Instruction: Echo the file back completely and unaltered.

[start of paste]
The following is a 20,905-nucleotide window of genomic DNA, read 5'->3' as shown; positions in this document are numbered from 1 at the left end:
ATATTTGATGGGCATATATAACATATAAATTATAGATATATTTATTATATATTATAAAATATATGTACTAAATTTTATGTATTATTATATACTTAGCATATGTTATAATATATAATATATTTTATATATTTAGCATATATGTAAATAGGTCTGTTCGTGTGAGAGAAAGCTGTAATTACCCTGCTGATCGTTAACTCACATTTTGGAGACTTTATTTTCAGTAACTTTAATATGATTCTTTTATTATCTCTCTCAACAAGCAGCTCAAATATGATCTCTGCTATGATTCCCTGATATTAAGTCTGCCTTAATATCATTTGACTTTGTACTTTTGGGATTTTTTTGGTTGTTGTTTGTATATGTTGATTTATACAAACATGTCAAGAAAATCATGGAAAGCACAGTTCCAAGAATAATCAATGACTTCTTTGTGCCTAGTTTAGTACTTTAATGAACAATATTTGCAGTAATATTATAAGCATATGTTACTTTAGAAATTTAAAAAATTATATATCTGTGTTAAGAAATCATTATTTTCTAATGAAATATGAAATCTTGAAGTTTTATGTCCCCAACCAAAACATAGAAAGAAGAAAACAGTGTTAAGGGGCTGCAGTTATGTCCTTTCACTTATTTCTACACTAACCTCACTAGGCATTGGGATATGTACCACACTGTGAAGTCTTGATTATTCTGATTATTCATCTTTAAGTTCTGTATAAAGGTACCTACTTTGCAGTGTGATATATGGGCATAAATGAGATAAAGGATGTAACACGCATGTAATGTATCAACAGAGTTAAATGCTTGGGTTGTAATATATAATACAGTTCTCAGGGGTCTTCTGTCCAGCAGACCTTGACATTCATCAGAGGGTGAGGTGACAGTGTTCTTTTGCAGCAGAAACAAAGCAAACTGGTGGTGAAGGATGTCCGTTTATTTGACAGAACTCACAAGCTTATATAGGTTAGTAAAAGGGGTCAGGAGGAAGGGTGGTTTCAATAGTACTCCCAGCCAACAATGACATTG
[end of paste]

The following is a 20,905-nucleotide window of genomic DNA, read 5'->3' as shown; positions in this document are numbered from 1 at the left end:
ATATTTGATGGGCATATATAACATATAAATTATAGATATATTTATTATATATTATAAAATATATGTACTAAATTTTATGTATTATTATATACTTAGCATATGTTATAATATATAATATATTTTATATATTTAGCATATATGTAAATAGGTCTGTTCGTGTGAGAGAAAGCTGTAATTACCCTGCTGATCGTTAACTCACATTTTGGAGACTTTATTTTCAGTAACTTTAATATGATTCTTTTATTATCTCTCTCAACAAGCAGCTCAAATATGATCTCTGCTATGATTCCCTGATATTAAGTCTGCCTTAATATCATTTGACTTTGTACTTTTGGGATTTTTTTGGTTGTTGTTTGTATATGTTGATTTATACAAACATGTCAAGAAAATCATGGAAAGCACAGTTCCAAGAATAATCAATGACTTCTTTGTGCCTAGTTTAGTACTTTAATGAACAATATTTGCAGTAATATTATAAGCATATGTTACTTTAGAAATTTAAAAAATTATATATCTGTGTTAAGAAATCATTATTTTCTAATGAAATATGAAATCTTGAAGTTTTATGTCCCCAACCAAAACATAGAAAGAAGAAAACAGTGTTAAGGGGCTGCAGTTATGTCCTTTCACTTATTTCTACACTAACCTCACTAGGCATTGGGATATGTACCACACTGTGAAGTCTTGATTATTCTGATTATTCATCTTTAAGTTCTGTATAAAGGTACCTACTTTGCAGTGTGATATATGGGCATAAATGAGATAAAGGATGTAACACGCATGTAATGTATCAACAGAGTTAAATGCTTGGGTTGTAATATATAATACAGTTCTCAGGGGTCTTCTGTCCAGCAGACCTTGACATTCATCAGAGGGTGAGGTGACAGTGTTCTTTTGCAGCAGAAACAAAGCAAACTGGTGGTGAAGGATGTCCGTTTATTTGACAGAACTCACAAGCTTATATAGGTTAGTAAAAGGGGTCAGGAGGAAGGGTGGTTTCAATAGTACTCCCAGCCAACAATGACATTG